There are some great spots nearby that will surprise you, if you haven’t been (or even if you have). Best of all, you don’t have to go through TSA to get there!
From Bethel’s central shopping area clustered around PT Barnum Square—try La Zingara for delicious Italian (also the upstairs Ecco bar); The Relay for books and character—you can venture out for independent cinema, a hip cultural scene, and one of Connecticut’s loveliest little postcard images: the Sunday River Covered Bridge. This place has hidden spots everywhere—and it’s on Metro-North, as well.
Pound Ridge, NY
Take Route 124 from New Canaan to this little hamlet—its cheese shop, small bookstore, diner (Blind Charlie’s!!!), Restaurant Jean-Georges, quirky antiques and tools spot, and home décor vendors are great. From summer-December, there’s a Sunday Farmers Market; a Summer Fine Arts Fair and a Harvest Festival during appointed weekends, too.
Haven’t “done” New Haven yet? Why not? The Yale area of town explodes with culture (bookstores, cafes, shops, museums and libraries—all world-class), and the pizza is famously exquisite: Sally’s, Pepe’s and Modern (“Apizza” with “Muzz”). But for pastry, don’t forget Libby’s; for coffee, try Willoughby’s; for vegan/vegetarian, try Claire’s; and to test your sweet tooth, try Sugar Bakery—their cannoli cupcakes beat Bobby Flay’s.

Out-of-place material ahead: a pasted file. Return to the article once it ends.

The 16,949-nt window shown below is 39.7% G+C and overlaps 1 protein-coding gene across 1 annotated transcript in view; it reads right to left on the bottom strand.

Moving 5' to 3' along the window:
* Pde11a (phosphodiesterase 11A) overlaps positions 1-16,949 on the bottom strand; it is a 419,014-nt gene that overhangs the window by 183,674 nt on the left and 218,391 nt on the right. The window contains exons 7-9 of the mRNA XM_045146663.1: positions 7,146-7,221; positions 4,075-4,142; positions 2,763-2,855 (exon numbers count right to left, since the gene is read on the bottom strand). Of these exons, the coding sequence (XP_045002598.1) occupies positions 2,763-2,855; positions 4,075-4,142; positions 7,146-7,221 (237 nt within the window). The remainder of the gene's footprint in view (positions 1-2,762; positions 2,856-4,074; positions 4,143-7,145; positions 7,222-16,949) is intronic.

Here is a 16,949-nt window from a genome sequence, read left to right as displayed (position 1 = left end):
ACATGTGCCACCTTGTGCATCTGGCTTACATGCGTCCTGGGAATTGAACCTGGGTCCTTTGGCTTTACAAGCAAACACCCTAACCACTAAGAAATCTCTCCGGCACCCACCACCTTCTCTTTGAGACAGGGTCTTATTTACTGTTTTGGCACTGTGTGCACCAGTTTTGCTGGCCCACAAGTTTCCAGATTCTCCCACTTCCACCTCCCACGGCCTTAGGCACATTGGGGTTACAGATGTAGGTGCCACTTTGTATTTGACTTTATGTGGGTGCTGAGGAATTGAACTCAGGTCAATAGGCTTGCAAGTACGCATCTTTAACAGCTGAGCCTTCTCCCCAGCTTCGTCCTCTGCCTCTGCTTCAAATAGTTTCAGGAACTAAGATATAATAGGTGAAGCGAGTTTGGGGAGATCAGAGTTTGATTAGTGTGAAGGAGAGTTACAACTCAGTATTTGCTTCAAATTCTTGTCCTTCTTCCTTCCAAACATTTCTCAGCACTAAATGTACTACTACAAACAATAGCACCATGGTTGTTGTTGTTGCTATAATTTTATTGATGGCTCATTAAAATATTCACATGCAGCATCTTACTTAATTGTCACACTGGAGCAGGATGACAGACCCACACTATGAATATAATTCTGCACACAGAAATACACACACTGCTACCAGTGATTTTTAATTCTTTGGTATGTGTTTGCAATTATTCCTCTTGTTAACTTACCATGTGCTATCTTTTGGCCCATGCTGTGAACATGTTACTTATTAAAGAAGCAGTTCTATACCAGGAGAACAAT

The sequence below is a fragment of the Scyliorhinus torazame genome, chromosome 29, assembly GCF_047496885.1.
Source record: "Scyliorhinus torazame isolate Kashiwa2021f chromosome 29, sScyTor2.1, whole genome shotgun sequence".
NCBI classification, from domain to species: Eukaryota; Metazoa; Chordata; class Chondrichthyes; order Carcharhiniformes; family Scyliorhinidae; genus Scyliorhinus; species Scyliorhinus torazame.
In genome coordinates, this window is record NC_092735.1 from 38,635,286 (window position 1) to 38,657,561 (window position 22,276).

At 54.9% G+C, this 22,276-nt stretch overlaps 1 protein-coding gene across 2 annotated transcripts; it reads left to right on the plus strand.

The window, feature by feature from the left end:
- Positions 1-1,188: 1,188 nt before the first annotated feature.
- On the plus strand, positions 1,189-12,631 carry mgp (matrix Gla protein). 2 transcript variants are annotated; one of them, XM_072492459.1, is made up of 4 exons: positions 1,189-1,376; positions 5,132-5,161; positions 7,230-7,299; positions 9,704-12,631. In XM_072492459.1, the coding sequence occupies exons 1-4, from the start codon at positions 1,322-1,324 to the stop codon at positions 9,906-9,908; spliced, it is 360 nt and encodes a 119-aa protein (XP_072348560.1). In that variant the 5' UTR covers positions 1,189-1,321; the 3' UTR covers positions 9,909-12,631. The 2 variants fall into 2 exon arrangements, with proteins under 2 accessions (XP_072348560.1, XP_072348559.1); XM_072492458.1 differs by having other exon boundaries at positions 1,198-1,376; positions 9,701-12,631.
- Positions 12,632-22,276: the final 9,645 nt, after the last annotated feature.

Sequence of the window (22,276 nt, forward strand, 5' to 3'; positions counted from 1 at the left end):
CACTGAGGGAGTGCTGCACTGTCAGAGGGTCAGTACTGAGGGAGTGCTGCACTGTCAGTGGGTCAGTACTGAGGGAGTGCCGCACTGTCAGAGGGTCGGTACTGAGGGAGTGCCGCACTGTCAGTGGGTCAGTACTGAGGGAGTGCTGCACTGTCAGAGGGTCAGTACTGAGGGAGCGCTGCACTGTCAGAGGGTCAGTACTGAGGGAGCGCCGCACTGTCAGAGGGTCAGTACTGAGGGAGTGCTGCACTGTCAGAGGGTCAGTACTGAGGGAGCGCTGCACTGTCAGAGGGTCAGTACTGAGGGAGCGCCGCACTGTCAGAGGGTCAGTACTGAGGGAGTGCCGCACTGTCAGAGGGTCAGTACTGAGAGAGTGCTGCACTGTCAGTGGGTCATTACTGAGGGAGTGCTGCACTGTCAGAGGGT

As far as NYC boroughs go, the Bronx is closest, and usually overlooked, though Arthur Avenue packs people in. Not only does it have a zoo and the Botanical Gardens, but the Bronx also features the Edgar Allan Poe Cottage, a culture trolley (Wednesdays), and the 150-year-old Woodlawn Cemetery, one of the nation’s most majestic—final resting place of Duke Ellington, Herman Melville and F.W. Woolworth, to name a few. Oh, and don’t forget to tour Yankee Stadium, the (re-built) House That Ruth Built.
I like Milford because, apart from its proximity, its Town Green is HUGE, often hosting great events. In addition, there’s the eclectic, fabulous menu at Café Atlantique (OK, and the Main Cup for soup, and Colony Pizza), and the bookstores, such as Collected Stories, and the gigantic Barnes & Noble. There’s great shopping, and a walkable shopping district, as well (the Metro-North is convenient).
Driving up Route 7 is a joy, and Kent, when you stop there, will take your breath away, especially if you like antiques and all things vintage. This place is a jewel box, perfect to drop the car off in, wander through—shopping, eating and relaxing. It’s Litchfield County, so you may bump into a celeb (especially an author, particularly on weekends), so have that iPhone at the ready. Spectacular.